The Library’s announcement of Willie Nelson as the next recipient of the Gershwin Prize for Popular Music dominated the headlines in July, with more than 1,000 news stories running nationally and internationally.
“His voice, seemingly worn by time and burdened by experience even in his earliest recordings, attracted new audiences to country,” reported David Morgan for CBS News. “But Nelson also served as a major innovator – expanding the genre of country itself by exploring the language of blues, jazz, folk, rock and Latin, while also sparking a new sound: ‘outlaw country.”
Blog austin360 called Nelson the “patron saint of Austin” and offered up some interested stats on his career that paved the way for many distinctions, including the Gershwin Prize.
A regular headline in the news has been the work being done out at the Library’s Packard Campus for Audio-Visual Conservation. In July, Wired Magazine highlighted the facility’s work in preserving nitrate film, among other things.
“Arriving at the Library through a combination of private donations and official purchases, these nitrate films represent a small fraction of its 1.4 million movie, television, and video recordings,” wrote Bryan Gardiner. “Still, they’re without a doubt some of the oldest and most important.
Speaking of headlines, a story in playbill.com touted “Never-Before-Seen Pictures and Anecdotes from the Creation of ‘Little Shop of Horrors!'” – and the images were from the Library. The story by Logan Culwell featured a variety of images from the Library’s Howard Ashman Collection. Ashman was the musical’s lyricist, playwright and Broadway director.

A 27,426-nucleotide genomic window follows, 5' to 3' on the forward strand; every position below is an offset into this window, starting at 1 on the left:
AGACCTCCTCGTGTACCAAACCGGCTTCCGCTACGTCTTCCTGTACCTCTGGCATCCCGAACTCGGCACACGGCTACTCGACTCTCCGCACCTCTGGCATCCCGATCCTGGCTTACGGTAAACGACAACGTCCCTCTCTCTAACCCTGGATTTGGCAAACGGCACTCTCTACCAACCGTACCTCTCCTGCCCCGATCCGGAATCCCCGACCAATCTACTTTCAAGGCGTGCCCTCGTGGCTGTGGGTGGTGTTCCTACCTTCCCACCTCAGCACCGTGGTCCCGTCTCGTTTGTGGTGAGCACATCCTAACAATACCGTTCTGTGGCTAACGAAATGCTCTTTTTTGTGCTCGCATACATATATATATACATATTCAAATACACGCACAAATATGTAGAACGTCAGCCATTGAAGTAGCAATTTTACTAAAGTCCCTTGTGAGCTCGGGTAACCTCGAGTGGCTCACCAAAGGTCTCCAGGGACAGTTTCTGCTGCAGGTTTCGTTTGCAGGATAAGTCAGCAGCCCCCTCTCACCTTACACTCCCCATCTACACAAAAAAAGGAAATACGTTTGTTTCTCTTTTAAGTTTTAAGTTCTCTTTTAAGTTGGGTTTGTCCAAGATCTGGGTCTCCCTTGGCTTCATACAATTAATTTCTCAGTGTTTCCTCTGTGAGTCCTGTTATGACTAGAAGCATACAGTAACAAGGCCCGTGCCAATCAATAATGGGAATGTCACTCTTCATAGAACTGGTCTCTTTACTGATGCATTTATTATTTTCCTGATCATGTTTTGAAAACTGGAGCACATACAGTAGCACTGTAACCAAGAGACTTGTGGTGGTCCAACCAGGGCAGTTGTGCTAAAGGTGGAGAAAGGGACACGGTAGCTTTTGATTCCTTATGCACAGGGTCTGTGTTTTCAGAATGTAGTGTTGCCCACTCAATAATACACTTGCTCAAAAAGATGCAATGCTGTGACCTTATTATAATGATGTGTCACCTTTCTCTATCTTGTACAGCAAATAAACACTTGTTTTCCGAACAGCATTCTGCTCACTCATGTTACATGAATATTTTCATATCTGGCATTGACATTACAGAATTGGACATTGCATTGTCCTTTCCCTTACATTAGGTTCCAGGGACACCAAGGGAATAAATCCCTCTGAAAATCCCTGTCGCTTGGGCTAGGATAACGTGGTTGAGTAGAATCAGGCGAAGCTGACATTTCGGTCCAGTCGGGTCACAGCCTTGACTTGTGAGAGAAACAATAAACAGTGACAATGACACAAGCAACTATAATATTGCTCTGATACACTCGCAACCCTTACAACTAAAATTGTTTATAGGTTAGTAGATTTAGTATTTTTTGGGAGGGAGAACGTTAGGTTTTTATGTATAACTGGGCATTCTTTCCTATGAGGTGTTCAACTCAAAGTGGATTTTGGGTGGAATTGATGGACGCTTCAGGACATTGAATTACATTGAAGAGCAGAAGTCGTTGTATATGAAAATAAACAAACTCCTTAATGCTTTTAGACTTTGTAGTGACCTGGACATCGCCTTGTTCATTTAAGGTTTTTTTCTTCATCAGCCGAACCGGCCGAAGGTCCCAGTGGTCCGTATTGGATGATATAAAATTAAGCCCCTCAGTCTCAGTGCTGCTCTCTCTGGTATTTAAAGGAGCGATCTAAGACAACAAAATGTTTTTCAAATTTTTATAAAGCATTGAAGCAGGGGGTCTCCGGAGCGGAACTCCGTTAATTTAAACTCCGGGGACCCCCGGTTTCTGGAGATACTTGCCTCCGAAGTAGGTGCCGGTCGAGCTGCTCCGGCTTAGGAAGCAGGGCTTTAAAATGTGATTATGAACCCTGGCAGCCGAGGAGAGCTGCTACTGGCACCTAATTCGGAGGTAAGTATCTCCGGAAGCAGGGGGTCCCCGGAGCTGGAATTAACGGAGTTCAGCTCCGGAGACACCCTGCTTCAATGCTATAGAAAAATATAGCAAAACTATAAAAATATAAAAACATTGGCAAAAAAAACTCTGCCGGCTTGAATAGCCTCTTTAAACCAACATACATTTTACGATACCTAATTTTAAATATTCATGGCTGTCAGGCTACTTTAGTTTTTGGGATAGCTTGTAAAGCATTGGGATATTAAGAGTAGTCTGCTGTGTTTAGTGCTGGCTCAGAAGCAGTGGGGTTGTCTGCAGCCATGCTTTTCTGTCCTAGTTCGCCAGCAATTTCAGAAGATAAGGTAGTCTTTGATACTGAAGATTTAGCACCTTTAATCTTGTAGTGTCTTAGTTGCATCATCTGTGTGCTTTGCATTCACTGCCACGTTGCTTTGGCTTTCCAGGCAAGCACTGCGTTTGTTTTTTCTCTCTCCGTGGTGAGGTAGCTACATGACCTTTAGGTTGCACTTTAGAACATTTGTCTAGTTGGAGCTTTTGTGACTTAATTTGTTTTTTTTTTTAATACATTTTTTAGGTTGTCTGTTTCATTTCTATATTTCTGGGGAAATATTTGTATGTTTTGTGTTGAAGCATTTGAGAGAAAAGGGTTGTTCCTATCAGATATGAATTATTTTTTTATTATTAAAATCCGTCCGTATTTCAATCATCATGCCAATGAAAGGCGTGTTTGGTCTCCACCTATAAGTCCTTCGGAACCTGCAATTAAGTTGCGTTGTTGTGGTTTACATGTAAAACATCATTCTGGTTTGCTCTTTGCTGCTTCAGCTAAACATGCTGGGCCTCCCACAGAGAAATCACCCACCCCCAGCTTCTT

According to the Culwell, this story was one of many to come offering “an unprecedented look behind the scenes at landmark musicals through writers’ handwritten drafts and other rarities archived within the Music Division of the Library of Congress.”
Broadwayworld.com also highlighted a musical story from the Library’s collections, featuring a Library blog post written about “The Sound of Music.” Through letters in the Oscar Hammerstein collection, the story (and the Library’s blog) reveal the story of Sister Gregory of Rosary College, who was instrumental in helping to create one of the most well-known and well-loved musicals of a generation.
“The first thing visitors behold upon entering the exhibit space is a case containing two copies of the Bay Psalm Book (1640), the first book printed in colonial America, of which only eleven survive,” wrote Rebecca Rego Barry. “On the left sits the Library of Congress copy–worn and incomplete, but in its original binding. It is a remarkable pairing, and any bibliophile might be pleased to make the trip for it alone.”
Continuing to make news were educators participating in its Teaching With Primary Sources Summer Teacher Institutes. Regional outlets from Pennsylvania, North Carolina, Illinois, California and Washington, among others, announced local teachers who would be attending.